Wall Street is keeping a closer eye on the Federal Reserve, especially after its policy making committee suggested it would resume hiking borrowing costs rather soon. The Fed cited continued strong economic growth and a persistently low jobless rate as arguments for raising rates at its December meeting.
The often turbulent month of October has come and gone, and once again, it lived up to its reputation. True, the selloffs were not historic, in the mold of those suffered in 1987 and 2008. And there were intermittent rallies, some quite impressive. Still, there was considerable pain inflicted, as the indexes fell sharply during the 31-day span.
The Federal Reserve is assuming a more restrictive monetary stance, an adjustment that is leading to steadily rising interest rates. And that is not sitting well with investors.
Various factors are influencing market sentiment. When the focus has been on the healthy economy and the mostly upbeat second-quarter earnings performance, stocks have rallied. Conversely, when the attention has turned to tariffs and trade and to other global headwinds (most recently the financial crisis in Turkey), equities generally have weakened.
The employment outlook remains generally upbeat. True, job growth did slow in July, with 157,000 positions being added, or 30,000 fewer than forecast.
Earnings reports were still flowing in as July ended and August began. In general, the results have exceeded expectations. True, there have been shortfalls (and a few from high-profile companies), and in some cases, there has been disappointing guidance given for the coming quarters.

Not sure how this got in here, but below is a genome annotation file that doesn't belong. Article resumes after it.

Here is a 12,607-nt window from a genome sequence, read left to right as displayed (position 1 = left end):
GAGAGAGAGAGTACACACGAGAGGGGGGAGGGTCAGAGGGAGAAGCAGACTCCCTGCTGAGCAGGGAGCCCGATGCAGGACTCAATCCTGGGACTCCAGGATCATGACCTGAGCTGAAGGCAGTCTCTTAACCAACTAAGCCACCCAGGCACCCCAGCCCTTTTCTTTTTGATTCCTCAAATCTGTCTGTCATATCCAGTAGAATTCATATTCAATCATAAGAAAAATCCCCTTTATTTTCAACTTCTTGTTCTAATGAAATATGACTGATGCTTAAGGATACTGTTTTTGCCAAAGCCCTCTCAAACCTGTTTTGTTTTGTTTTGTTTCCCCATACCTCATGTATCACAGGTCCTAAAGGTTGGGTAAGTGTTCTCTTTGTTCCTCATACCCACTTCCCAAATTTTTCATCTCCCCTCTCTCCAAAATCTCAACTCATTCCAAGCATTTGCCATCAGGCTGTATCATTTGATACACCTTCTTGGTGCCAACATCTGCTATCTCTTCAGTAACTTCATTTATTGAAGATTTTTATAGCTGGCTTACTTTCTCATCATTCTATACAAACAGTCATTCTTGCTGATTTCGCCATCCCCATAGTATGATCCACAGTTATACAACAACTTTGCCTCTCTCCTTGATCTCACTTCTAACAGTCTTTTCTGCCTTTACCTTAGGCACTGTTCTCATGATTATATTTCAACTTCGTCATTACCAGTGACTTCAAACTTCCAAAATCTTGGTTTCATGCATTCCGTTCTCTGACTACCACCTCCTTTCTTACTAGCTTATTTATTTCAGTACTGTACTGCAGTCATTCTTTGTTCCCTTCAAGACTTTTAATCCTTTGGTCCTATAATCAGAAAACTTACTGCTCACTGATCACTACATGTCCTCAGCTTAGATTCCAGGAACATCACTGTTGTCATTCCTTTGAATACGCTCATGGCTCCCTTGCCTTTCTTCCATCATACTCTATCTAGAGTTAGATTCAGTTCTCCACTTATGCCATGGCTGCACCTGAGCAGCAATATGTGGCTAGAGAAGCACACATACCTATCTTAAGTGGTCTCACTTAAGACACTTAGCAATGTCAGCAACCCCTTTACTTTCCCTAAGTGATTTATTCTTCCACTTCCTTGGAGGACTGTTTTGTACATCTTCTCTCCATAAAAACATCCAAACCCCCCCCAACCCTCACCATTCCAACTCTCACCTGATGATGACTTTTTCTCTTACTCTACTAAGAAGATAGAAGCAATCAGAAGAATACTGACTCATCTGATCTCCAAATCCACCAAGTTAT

The economy was on a roll as the second half began, with much of this strength apparent in the manufacturing and non-manufacturing areas. The gains shown by these broad industrial and consumer categories were especially noteworthy in new orders and production.
Continuing economic tensions with China are front and center on Wall Street these days, with our fraught commercial dealings with that fast-growing nation in the headlines almost daily.
The first half is ending on a high note, with strong progress being made in reducing the unemployment rate, in narrowing the trade imbalance (with the deficit declining sharply in March and April), and in boosting retail spending (with sales coming in well above consensus forecasts during May).
May’s uplifting jobs report helped to turn around a stock market that had come under duress from global headwinds. To wit, the government’s survey showing a 223,000 increase in jobs in May, an 18-year low in unemployment, and a 2.7% rise in average hourly earnings over the past year was greeted warmly on Wall Street, with stocks rising for several days on this news.